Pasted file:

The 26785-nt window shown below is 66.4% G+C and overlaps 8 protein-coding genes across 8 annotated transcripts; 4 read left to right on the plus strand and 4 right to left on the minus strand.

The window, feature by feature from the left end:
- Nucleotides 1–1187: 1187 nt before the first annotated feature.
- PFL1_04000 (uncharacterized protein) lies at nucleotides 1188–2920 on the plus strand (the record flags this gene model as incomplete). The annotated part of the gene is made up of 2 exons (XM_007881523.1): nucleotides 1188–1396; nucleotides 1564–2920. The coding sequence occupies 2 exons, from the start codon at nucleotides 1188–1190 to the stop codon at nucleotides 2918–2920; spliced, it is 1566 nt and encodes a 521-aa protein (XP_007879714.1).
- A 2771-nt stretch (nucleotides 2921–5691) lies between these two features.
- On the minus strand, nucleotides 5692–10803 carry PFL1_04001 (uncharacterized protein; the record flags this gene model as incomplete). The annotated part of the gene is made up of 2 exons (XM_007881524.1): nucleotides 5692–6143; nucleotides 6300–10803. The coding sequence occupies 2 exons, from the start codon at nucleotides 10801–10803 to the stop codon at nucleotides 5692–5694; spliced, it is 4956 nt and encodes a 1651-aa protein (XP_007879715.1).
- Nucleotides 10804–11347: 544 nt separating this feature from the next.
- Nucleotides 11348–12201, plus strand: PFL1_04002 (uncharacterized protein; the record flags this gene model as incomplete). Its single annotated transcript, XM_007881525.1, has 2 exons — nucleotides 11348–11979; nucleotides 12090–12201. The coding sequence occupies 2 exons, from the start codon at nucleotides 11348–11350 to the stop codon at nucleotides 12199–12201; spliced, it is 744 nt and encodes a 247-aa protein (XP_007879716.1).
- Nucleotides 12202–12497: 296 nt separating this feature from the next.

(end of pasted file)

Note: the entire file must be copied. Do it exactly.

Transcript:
The 26785-nt window shown below is 66.4% G+C and overlaps 8 protein-coding genes across 8 annotated transcripts; 4 read left to right on the plus strand and 4 right to left on the minus strand.

The window, feature by feature from the left end:
- Nucleotides 1–1187: 1187 nt before the first annotated feature.
- PFL1_04000 (uncharacterized protein) lies at nucleotides 1188–2920 on the plus strand (the record flags this gene model as incomplete). The annotated part of the gene is made up of 2 exons (XM_007881523.1): nucleotides 1188–1396; nucleotides 1564–2920. The coding sequence occupies 2 exons, from the start codon at nucleotides 1188–1190 to the stop codon at nucleotides 2918–2920; spliced, it is 1566 nt and encodes a 521-aa protein (XP_007879714.1).
- A 2771-nt stretch (nucleotides 2921–5691) lies between these two features.
- On the minus strand, nucleotides 5692–10803 carry PFL1_04001 (uncharacterized protein; the record flags this gene model as incomplete). The annotated part of the gene is made up of 2 exons (XM_007881524.1): nucleotides 5692–6143; nucleotides 6300–10803. The coding sequence occupies 2 exons, from the start codon at nucleotides 10801–10803 to the stop codon at nucleotides 5692–5694; spliced, it is 4956 nt and encodes a 1651-aa protein (XP_007879715.1).
- Nucleotides 10804–11347: 544 nt separating this feature from the next.
- Nucleotides 11348–12201, plus strand: PFL1_04002 (uncharacterized protein; the record flags this gene model as incomplete). Its single annotated transcript, XM_007881525.1, has 2 exons — nucleotides 11348–11979; nucleotides 12090–12201. The coding sequence occupies 2 exons, from the start codon at nucleotides 11348–11350 to the stop codon at nucleotides 12199–12201; spliced, it is 744 nt and encodes a 247-aa protein (XP_007879716.1).
- Nucleotides 12202–12497: 296 nt separating this feature from the next.